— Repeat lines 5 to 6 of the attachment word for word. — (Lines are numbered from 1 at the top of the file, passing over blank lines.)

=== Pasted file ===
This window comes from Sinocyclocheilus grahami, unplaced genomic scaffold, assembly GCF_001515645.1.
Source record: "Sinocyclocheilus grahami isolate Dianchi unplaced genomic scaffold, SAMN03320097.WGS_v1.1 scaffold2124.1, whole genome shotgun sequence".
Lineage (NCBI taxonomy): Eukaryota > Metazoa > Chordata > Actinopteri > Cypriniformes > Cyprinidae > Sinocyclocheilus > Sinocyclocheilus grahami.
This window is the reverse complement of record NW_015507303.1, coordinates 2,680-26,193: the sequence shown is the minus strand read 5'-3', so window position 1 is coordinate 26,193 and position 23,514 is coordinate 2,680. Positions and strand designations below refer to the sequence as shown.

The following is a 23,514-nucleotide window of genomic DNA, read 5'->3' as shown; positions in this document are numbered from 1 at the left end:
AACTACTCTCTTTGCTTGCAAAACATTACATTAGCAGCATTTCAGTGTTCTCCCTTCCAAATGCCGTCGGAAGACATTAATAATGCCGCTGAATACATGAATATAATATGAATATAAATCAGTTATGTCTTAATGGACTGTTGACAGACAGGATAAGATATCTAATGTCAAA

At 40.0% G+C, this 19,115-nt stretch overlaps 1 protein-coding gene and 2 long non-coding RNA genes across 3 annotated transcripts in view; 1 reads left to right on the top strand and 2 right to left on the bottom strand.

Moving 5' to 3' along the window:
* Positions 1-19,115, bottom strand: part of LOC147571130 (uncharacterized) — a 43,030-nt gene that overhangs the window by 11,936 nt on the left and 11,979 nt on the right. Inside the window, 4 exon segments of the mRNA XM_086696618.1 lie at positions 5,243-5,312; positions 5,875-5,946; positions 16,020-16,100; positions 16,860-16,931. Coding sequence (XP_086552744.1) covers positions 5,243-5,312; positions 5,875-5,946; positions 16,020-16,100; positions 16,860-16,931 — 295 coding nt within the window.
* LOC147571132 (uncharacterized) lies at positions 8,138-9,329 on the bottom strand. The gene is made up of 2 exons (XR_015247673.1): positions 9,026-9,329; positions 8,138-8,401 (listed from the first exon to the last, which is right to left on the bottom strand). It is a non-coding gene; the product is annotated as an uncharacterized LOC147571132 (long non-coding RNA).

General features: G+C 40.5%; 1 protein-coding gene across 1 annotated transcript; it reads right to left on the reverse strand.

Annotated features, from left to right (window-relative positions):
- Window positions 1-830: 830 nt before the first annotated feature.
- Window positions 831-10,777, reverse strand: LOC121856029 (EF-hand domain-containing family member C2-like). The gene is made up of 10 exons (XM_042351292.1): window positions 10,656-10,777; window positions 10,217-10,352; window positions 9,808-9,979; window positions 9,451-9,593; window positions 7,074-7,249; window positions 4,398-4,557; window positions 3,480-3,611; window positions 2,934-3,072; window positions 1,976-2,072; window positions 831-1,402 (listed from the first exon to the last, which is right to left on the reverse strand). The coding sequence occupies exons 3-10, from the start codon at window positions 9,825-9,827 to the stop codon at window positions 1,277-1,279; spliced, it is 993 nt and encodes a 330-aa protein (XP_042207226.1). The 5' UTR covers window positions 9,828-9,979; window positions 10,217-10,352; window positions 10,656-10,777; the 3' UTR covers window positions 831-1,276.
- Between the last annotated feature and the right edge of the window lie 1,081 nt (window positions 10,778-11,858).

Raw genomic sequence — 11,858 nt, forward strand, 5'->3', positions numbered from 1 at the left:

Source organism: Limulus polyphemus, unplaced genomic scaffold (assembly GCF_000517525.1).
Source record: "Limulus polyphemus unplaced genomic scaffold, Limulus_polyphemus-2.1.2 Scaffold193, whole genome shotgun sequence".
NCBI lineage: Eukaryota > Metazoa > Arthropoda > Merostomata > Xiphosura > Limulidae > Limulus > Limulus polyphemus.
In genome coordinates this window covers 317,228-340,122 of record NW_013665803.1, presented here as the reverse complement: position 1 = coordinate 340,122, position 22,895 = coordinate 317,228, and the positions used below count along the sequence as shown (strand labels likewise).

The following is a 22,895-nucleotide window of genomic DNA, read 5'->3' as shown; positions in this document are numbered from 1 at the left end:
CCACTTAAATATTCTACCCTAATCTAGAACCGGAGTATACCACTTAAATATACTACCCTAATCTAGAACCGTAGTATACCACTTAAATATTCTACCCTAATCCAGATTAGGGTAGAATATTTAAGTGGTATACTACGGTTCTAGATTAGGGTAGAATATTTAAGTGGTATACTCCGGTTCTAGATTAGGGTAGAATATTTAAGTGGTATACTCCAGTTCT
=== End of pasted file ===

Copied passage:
The following is a 23,514-nucleotide window of genomic DNA, read 5'->3' as shown; positions in this document are numbered from 1 at the left end:
AACTACTCTCTTTGCTTGCAAAACATTACATTAGCAGCATTTCAGTGTTCTCCCTTCCAAATGCCGTCGGAAGACATTAATAATGCCGCTGAATACATGAATATAATATGAATATAAATCAGTTATGTCTTAATGGACTGTTGACAGACAGGATAAGATATCTAATGTCAAA